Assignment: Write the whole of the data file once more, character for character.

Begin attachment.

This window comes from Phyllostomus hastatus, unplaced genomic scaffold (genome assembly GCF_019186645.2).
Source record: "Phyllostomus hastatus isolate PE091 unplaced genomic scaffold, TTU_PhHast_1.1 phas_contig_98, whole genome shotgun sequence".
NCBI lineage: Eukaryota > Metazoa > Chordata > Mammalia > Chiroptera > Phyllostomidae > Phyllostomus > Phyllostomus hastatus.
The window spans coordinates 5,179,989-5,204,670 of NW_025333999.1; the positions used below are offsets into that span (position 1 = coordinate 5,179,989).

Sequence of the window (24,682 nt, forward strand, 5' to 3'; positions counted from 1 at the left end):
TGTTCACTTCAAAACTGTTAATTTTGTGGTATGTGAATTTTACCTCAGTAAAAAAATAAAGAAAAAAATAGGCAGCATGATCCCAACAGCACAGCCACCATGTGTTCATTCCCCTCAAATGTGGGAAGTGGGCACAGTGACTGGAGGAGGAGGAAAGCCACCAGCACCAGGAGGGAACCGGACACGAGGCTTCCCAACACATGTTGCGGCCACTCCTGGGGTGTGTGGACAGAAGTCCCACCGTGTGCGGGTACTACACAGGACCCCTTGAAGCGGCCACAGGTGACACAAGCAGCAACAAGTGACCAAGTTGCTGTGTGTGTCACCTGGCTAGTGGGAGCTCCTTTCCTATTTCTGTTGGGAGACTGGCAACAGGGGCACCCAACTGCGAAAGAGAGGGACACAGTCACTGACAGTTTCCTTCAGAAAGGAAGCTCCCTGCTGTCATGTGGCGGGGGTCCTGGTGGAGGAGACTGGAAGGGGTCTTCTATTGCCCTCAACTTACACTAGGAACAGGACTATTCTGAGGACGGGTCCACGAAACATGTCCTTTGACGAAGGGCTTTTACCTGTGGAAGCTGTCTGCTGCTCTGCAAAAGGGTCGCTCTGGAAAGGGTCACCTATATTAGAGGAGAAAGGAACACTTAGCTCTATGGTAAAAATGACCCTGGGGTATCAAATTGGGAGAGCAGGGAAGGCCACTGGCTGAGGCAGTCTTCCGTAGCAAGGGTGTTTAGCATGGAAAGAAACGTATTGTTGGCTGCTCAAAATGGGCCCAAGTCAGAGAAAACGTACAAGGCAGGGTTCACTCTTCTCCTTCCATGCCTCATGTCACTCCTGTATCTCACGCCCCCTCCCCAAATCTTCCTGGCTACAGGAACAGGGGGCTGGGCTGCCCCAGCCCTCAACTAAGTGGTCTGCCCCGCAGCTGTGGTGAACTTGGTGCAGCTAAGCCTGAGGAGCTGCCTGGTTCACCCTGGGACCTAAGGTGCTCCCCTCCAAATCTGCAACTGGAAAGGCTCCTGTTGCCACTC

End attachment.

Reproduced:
This window comes from Phyllostomus hastatus, unplaced genomic scaffold (genome assembly GCF_019186645.2).
Source record: "Phyllostomus hastatus isolate PE091 unplaced genomic scaffold, TTU_PhHast_1.1 phas_contig_98, whole genome shotgun sequence".
NCBI lineage: Eukaryota > Metazoa > Chordata > Mammalia > Chiroptera > Phyllostomidae > Phyllostomus > Phyllostomus hastatus.
The window spans coordinates 5,179,989-5,204,670 of NW_025333999.1; the positions used below are offsets into that span (position 1 = coordinate 5,179,989).

Sequence of the window (24,682 nt, forward strand, 5' to 3'; positions counted from 1 at the left end):
TGTTCACTTCAAAACTGTTAATTTTGTGGTATGTGAATTTTACCTCAGTAAAAAAATAAAGAAAAAAATAGGCAGCATGATCCCAACAGCACAGCCACCATGTGTTCATTCCCCTCAAATGTGGGAAGTGGGCACAGTGACTGGAGGAGGAGGAAAGCCACCAGCACCAGGAGGGAACCGGACACGAGGCTTCCCAACACATGTTGCGGCCACTCCTGGGGTGTGTGGACAGAAGTCCCACCGTGTGCGGGTACTACACAGGACCCCTTGAAGCGGCCACAGGTGACACAAGCAGCAACAAGTGACCAAGTTGCTGTGTGTGTCACCTGGCTAGTGGGAGCTCCTTTCCTATTTCTGTTGGGAGACTGGCAACAGGGGCACCCAACTGCGAAAGAGAGGGACACAGTCACTGACAGTTTCCTTCAGAAAGGAAGCTCCCTGCTGTCATGTGGCGGGGGTCCTGGTGGAGGAGACTGGAAGGGGTCTTCTATTGCCCTCAACTTACACTAGGAACAGGACTATTCTGAGGACGGGTCCACGAAACATGTCCTTTGACGAAGGGCTTTTACCTGTGGAAGCTGTCTGCTGCTCTGCAAAAGGGTCGCTCTGGAAAGGGTCACCTATATTAGAGGAGAAAGGAACACTTAGCTCTATGGTAAAAATGACCCTGGGGTATCAAATTGGGAGAGCAGGGAAGGCCACTGGCTGAGGCAGTCTTCCGTAGCAAGGGTGTTTAGCATGGAAAGAAACGTATTGTTGGCTGCTCAAAATGGGCCCAAGTCAGAGAAAACGTACAAGGCAGGGTTCACTCTTCTCCTTCCATGCCTCATGTCACTCCTGTATCTCACGCCCCCTCCCCAAATCTTCCTGGCTACAGGAACAGGGGGCTGGGCTGCCCCAGCCCTCAACTAAGTGGTCTGCCCCGCAGCTGTGGTGAACTTGGTGCAGCTAAGCCTGAGGAGCTGCCTGGTTCACCCTGGGACCTAAGGTGCTCCCCTCCAAATCTGCAACTGGAAAGGCTCCTGTTGCCACTC